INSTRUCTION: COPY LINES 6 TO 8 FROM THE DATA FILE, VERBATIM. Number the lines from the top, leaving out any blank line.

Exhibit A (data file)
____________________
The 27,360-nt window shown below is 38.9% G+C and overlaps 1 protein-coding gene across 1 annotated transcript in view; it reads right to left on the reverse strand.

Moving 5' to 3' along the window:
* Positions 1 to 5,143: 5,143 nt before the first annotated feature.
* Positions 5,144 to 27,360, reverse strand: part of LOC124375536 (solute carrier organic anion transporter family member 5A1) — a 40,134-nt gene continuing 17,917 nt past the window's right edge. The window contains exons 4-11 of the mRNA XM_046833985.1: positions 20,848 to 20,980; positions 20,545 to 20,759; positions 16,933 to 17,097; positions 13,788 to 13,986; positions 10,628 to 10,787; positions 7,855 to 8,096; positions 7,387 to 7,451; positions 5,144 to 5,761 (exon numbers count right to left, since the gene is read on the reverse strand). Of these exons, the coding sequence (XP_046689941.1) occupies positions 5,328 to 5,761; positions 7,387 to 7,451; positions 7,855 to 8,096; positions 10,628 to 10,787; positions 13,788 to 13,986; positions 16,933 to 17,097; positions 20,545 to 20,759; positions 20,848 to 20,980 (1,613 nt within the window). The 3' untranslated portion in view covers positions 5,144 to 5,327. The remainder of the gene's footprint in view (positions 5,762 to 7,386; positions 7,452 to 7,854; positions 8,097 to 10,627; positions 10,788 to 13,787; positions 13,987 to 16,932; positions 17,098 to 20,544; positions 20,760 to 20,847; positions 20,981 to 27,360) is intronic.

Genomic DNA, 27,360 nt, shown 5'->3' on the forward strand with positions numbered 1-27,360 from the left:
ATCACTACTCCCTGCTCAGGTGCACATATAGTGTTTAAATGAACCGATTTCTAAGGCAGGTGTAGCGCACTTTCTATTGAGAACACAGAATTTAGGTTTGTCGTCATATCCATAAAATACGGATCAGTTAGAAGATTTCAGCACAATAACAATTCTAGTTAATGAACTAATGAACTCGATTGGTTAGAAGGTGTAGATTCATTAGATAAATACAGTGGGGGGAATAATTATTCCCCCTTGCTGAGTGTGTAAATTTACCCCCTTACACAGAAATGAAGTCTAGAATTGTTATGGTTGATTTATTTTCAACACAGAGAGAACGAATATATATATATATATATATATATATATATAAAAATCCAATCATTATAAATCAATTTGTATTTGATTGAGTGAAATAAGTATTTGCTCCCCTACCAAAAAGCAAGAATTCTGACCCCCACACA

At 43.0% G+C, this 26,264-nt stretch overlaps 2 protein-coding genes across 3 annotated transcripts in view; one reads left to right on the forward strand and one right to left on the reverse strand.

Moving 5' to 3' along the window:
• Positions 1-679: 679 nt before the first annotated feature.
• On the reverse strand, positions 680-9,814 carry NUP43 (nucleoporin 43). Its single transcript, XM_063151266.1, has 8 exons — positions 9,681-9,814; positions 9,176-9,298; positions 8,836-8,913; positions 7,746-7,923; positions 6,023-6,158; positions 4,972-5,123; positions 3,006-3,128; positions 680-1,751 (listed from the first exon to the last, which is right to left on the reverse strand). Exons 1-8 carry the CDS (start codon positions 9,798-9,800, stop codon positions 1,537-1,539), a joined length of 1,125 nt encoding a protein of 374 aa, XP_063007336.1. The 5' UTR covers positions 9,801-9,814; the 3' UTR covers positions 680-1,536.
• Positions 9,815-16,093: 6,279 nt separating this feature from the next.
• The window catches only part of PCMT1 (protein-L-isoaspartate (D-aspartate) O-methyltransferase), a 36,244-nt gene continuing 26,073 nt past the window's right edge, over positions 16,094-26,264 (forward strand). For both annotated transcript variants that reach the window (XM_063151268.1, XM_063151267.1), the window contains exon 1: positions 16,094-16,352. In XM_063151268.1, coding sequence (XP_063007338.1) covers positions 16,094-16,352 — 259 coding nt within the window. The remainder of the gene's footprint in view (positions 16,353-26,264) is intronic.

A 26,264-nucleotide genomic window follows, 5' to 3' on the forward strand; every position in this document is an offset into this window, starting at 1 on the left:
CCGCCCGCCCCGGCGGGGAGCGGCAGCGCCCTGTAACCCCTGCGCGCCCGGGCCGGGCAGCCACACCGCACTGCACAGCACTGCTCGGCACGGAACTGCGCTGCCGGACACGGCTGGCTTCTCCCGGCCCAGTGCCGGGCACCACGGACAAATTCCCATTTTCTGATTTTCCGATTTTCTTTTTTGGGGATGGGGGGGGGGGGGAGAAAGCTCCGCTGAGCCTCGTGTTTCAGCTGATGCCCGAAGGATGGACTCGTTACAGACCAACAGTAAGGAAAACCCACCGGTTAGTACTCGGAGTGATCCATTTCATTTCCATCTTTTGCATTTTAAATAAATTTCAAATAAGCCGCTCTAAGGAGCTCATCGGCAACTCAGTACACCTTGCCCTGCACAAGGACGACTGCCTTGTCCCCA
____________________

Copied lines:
ATCACTACTCCCTGCTCAGGTGCACATATAGTGTTTAAATGAACCGATTTCTAAGGCAGGTGTAGCGCACTTTCTATTGAGAACACAGAATTTAGGTTTGTCGTCATATCCATAAAATACGGATCAGTTAGAAGATTTCAGCACAATAACAATTCTAGTTAATGAACTAATGAACTCGATTGGTTAGAAGGTGTAGATTCATTAGATAAATACAGTGGGGGGAATAATTATTCCCCCTTGCTGAGTGTGTAAATTTACCCCCTTACACAGAAATGAAGTCTAGAATTGTTATGGTTGATTTATTTTCAACACAGAGAGAACGAATATATATATATATATATATATATATATATAAAAATCCAATCATTATAAATCAATTTGTATTTGATTGAGTGAAATAAGTATTTGCTCCCCTACCAAAAAGCAAGAATTCTGACCCCCACACA

At 43.0% G+C, this 26,264-nt stretch overlaps 2 protein-coding genes across 3 annotated transcripts in view; one reads left to right on the forward strand and one right to left on the reverse strand.

Moving 5' to 3' along the window: